However, some psychologists believe that we don't really think this hard about things. 'Essentialists' believe that, even before we have thought about things in depth, we naturally have 'beliefs' in our minds about what things are. They assert that we believe a mother is a mother simply because she contains an essence called 'mother-ness'. In a sense, this is true - if you believe that a person is your mother, then even if you find out this is genetically untrue, or that she has not behaved as a typical mother, you might still describe her as your mother. Perhaps her 'mother-ness' is not dependent on attributes, but on a basic 'essence'.
Essentialism is difficult to justify logically, but ths is exactly the point. If someone believes in a concept, then who are we to disagree? In this sense, essentialism respects a fundamental subjectivity in thought, however illogical that thought might be.
We seem to have at least four ways to think about things. Perhaps each way of thinking has its place:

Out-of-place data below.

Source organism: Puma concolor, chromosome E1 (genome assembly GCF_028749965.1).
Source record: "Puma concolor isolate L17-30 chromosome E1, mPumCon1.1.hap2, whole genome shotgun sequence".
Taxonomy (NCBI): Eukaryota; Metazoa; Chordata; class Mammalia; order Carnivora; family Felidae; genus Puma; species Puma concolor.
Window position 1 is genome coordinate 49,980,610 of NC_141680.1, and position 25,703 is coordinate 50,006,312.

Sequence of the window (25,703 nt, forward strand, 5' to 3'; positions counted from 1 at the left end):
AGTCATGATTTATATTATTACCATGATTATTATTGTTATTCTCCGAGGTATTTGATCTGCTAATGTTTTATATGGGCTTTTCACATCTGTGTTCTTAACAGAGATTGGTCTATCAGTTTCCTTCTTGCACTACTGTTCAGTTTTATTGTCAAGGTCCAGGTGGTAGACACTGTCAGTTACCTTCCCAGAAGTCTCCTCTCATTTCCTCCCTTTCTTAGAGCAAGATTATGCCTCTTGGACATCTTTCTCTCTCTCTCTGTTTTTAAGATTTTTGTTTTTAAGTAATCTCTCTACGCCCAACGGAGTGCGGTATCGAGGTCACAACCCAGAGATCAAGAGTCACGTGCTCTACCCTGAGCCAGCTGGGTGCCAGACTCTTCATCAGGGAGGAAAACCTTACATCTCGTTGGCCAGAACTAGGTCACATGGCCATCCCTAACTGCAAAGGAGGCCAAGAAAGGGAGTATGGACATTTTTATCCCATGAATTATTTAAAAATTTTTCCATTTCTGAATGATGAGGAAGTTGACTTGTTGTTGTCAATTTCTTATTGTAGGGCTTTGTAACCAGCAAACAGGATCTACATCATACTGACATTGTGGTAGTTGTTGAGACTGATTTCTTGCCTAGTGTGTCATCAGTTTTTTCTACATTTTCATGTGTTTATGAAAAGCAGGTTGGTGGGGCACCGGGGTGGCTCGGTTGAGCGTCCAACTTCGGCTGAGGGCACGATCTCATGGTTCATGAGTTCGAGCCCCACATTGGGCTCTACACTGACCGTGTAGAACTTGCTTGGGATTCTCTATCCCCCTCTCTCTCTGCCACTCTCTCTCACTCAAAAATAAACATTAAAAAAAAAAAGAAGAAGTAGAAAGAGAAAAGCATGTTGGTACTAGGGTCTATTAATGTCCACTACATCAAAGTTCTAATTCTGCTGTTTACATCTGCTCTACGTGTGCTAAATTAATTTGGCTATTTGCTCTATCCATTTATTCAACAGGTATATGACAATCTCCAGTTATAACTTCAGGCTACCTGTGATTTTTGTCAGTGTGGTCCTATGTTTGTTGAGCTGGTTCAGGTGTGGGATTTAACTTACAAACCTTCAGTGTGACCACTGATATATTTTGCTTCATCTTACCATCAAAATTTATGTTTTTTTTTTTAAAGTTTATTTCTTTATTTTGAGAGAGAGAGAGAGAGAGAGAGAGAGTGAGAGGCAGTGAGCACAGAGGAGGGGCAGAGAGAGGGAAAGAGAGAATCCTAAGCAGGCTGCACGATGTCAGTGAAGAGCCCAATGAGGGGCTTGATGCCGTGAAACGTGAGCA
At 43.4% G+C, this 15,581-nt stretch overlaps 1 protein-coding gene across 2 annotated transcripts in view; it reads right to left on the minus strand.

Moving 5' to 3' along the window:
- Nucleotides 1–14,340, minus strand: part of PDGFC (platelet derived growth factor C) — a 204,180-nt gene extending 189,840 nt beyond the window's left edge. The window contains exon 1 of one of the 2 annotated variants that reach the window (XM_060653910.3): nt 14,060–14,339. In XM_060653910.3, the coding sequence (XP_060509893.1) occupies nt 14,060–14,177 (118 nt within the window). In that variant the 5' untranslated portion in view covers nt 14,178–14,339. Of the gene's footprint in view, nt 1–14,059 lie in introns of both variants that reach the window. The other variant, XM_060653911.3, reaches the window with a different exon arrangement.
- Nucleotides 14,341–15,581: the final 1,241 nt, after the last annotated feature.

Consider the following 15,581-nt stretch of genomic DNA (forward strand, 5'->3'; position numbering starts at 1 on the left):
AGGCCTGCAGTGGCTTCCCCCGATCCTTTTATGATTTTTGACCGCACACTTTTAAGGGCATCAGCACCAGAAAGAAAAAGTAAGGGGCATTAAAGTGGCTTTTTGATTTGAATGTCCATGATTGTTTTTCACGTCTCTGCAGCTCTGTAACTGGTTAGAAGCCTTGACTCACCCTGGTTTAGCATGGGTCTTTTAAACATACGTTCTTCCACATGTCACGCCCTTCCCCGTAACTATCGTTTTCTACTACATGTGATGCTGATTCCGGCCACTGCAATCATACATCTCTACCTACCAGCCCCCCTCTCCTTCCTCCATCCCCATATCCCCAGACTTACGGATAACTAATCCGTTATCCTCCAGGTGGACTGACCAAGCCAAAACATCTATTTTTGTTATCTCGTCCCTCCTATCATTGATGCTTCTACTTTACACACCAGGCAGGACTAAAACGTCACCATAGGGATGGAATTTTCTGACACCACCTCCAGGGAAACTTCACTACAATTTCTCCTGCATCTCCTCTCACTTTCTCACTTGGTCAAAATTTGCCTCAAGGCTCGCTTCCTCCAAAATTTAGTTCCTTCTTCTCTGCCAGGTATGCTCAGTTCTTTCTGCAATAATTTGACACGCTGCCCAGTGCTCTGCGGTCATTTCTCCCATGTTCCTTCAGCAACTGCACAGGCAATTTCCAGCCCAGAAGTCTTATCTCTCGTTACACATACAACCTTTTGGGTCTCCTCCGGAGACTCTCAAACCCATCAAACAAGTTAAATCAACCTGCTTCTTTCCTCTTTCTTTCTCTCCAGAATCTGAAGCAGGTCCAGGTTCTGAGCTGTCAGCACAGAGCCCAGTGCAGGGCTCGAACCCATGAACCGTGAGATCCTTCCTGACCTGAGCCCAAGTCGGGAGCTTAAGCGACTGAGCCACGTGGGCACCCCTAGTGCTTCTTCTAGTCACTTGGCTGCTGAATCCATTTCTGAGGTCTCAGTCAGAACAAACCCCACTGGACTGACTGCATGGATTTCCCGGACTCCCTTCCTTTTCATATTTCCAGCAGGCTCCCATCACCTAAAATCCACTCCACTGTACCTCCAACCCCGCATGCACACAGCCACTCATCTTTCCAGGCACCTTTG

1. We can use classical definitions where we need to be clear about category inclusion (e.g. you can only call someone a thief if they have stolen something!)
2. We can use prototypes where we need to make approximate practical judgements (e.g. you can guess someone may be a potential thief if their characteristics and behaviour fit a stereotype)
3. We can use our own theories to develop our mature ideas about what a thief might be, and in what context it would be right to call them a thief
4. We can believe, without evidence, that someone is essentially a thief, based on our subjective view
Our mind, then, thinks in flexible ways, and concepts are handled differently at different times. Given this, it is not surprising that people disagree so often. They are often using different methods of thinking. A final example: let us imagine we are deciding whether someone is a 'top model'….
1. Classical definition: are they registered with a top modelling agency? Yes or no?
2. Prototype: are they pretty? do they work as a model? do they behave like a model?
3. Theory: I have decided someone is a top model these days if they work as a model internationally and earn more than £100,000 a year
4. Essentialism: they just ARE a top model - it's in their bones, through and through!
As you can see, there is always scope for disagreement. But at least we can develop an understanding of WHY we disagree about concepts! Enjoy your thinking!.......